Commercial demolition involves tearing down commercial properties.
This includes structures like stores, factories, office buildings, hotels, churches, and more.
Commercial demolition is typically more complex than residential demolition and requires greater caution and scrutiny because of it.
How It’s Done
The most common method for tearing down commercial structures is mechanical demolition.
Mechanical demolition involves heavy equipment, such as excavators, bulldozers, and wrecking balls.
Another popular method for getting rid of commercial structures is deconstruction.
Deconstruction is a more manual process involving de-constructing the building from the top down in order to salvage as much of the building materials as possible.
How Much It Costs
The average cost for commercial demolition is roughly $4 - $8 per square foot in the U.S.
The larger your commercial building, the lower the cost per square foot.
Learn more about commercial demolition costs:
Who Does It?
Commercial demolition contractors must be conscientious about the safety of their employees and the environment.
Like general contractors, commercial demolition experts must follow OSHA standards for employee safety.
There are also EPA standards regarding environmental safety and proper techniques that must be followed, too.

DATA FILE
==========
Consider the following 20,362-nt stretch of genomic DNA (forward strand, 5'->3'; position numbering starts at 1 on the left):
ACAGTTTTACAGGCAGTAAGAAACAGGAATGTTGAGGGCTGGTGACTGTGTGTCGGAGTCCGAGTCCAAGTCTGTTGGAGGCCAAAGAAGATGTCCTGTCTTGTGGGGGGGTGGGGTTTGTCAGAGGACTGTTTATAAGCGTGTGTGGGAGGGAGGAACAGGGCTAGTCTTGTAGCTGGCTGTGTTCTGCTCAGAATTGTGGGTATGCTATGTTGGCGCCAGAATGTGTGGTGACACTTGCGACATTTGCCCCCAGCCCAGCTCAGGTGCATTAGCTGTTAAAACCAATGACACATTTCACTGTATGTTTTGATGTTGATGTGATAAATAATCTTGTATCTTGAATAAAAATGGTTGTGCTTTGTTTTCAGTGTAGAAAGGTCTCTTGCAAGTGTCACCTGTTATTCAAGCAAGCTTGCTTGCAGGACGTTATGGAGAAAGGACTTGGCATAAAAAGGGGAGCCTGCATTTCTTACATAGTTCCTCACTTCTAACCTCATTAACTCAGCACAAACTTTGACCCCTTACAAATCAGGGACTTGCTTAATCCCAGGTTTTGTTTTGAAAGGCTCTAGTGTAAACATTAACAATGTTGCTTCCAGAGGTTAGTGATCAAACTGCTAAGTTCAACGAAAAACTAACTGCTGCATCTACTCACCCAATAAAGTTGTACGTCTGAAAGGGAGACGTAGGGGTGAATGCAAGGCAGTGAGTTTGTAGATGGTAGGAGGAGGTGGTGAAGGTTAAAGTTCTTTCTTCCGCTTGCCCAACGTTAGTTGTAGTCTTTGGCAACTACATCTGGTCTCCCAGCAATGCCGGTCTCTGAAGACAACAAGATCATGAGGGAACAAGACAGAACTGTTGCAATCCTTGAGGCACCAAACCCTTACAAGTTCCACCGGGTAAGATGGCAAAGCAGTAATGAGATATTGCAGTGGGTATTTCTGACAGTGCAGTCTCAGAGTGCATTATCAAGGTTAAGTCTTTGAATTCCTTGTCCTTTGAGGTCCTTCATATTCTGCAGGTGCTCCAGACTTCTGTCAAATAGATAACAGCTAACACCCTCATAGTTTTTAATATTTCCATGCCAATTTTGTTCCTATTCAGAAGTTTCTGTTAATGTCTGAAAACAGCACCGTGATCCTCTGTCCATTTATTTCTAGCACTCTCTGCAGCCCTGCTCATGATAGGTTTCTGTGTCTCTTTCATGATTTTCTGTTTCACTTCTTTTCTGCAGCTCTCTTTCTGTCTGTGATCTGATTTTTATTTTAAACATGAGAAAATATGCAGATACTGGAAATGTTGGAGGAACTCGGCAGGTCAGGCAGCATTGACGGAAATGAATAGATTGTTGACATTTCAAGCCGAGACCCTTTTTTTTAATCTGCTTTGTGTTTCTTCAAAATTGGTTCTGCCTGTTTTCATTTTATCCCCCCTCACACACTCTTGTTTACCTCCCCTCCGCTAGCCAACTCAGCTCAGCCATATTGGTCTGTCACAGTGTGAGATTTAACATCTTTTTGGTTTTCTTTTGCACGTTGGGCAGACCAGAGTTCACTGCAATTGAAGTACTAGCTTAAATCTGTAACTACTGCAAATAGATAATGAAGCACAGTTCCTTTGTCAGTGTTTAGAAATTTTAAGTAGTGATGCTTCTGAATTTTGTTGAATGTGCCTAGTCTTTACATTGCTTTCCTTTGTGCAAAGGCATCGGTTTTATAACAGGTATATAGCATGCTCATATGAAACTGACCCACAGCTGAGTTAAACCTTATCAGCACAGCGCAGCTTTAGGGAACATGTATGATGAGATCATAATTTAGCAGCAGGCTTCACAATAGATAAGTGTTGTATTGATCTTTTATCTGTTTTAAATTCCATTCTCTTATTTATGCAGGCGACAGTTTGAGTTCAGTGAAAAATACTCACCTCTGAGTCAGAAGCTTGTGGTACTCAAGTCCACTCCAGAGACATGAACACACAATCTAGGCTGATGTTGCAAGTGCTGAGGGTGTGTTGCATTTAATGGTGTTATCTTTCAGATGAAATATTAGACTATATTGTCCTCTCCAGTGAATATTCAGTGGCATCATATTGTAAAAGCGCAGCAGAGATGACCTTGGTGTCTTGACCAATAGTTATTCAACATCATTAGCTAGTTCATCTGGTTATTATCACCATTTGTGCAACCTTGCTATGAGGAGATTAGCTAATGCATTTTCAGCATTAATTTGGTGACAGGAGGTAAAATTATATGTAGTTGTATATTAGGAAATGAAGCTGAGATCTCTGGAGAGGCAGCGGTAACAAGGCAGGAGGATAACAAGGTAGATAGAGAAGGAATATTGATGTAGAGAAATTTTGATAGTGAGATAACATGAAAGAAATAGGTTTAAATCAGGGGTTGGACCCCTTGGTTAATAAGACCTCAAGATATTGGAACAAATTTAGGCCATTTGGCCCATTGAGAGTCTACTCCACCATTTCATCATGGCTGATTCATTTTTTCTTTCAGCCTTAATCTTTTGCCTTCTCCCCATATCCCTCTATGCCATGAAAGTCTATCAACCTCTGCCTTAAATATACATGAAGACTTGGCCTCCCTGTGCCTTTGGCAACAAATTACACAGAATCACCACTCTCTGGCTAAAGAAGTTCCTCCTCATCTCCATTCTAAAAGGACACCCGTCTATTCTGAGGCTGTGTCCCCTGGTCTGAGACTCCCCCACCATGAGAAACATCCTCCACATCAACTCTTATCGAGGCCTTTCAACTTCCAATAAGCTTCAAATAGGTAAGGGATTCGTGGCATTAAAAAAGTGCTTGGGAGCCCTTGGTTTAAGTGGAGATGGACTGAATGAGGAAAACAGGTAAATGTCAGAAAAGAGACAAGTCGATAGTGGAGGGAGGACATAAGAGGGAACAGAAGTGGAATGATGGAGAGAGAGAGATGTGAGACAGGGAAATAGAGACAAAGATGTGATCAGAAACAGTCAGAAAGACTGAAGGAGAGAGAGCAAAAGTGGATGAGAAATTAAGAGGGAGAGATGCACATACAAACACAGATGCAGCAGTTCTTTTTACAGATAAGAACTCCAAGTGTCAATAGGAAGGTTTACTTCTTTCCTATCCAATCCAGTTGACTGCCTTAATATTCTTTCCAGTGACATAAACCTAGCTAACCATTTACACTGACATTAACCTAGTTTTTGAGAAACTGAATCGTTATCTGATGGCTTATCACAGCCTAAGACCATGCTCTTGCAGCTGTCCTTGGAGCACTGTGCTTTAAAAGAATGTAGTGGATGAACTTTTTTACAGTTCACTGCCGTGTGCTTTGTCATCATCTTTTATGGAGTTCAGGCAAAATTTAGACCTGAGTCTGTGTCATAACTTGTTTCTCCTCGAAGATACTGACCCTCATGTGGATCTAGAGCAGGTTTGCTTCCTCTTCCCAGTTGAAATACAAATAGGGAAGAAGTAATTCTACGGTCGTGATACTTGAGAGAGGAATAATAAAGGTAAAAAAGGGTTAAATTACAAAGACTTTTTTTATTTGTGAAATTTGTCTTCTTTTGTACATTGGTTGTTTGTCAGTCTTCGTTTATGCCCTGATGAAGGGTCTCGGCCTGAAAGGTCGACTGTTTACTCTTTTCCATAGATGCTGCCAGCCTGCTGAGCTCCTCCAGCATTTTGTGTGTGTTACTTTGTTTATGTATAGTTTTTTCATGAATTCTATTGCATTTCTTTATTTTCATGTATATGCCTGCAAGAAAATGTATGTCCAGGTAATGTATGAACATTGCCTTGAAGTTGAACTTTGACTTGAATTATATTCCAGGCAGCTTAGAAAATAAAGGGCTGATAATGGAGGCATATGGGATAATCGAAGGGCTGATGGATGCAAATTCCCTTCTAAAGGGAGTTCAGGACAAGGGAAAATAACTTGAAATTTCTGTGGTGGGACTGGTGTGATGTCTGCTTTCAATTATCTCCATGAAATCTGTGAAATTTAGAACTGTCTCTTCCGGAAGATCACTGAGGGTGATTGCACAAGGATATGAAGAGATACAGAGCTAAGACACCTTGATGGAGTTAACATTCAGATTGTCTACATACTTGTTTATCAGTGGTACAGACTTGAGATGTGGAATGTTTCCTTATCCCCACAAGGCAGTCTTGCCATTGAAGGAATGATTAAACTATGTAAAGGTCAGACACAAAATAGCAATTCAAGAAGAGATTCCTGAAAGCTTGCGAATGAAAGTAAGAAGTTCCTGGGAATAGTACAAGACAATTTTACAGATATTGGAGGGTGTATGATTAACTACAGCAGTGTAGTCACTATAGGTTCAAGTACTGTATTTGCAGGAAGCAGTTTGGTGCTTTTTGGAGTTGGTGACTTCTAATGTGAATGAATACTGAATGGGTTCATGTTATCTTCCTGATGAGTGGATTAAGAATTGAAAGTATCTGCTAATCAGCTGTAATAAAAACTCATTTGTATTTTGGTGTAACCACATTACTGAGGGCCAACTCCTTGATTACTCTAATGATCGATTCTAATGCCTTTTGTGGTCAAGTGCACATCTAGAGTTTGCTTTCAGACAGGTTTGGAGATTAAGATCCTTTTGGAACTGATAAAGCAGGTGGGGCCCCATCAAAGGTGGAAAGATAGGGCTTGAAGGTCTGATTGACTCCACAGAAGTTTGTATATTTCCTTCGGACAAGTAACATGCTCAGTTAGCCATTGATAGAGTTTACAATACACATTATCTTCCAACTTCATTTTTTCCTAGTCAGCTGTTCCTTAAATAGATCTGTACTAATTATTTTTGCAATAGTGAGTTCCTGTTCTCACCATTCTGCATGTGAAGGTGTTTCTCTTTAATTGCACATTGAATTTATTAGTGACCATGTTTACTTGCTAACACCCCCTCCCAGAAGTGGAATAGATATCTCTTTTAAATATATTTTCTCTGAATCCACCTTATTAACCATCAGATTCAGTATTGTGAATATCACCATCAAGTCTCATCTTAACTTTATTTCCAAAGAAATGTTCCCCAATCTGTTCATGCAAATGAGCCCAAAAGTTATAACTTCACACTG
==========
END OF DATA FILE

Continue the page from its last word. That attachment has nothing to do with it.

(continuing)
Hazardous materials, such as asbestos or lead, must be safely removed according to guidelines before demolition can begin.
Because of the complexities and potential dangers involved, commercial demolition should be handled by a trained, licensed, and insured professional.
Learn more about hiring the right contractor:
- 7 Keys to Successfully Hiring a Demolition Contractor
- 13 Must-Ask Questions to Side-Step Contractor Scams
- The Difference Between a Contractor's Bond, License, and Insurance
- Everything You Need to Know About Contractor Quotes
Where It Goes
There are countless materials that can be reused or recycled from a commercial demolition project.
To save on disposal costs, it’s worth separating and recovering as much material as possible:
A single commercial demo project can yield hundreds of tons of concrete.
The good news is that concrete can be crushed into gravel—a material in high demand for new construction projects.
With the right equipment and proficiency, steel and similar scrap metals can be processed and recycled to create new products.
Interior doors and beams
Salvage companies are very interested in materials in decent condition, from wood doors to beams, posts, and more.
Sinks and toilets
Likewise, if there are any sinks or toilets in good condition, they can probably be reclaimed and reused.
If they aren’t reusable, porcelain can typically be recycled with the concrete, and stainless steel fixtures can be recycled with other scrap metals.
Learn more: How to Properly Dispose of Demolition Debris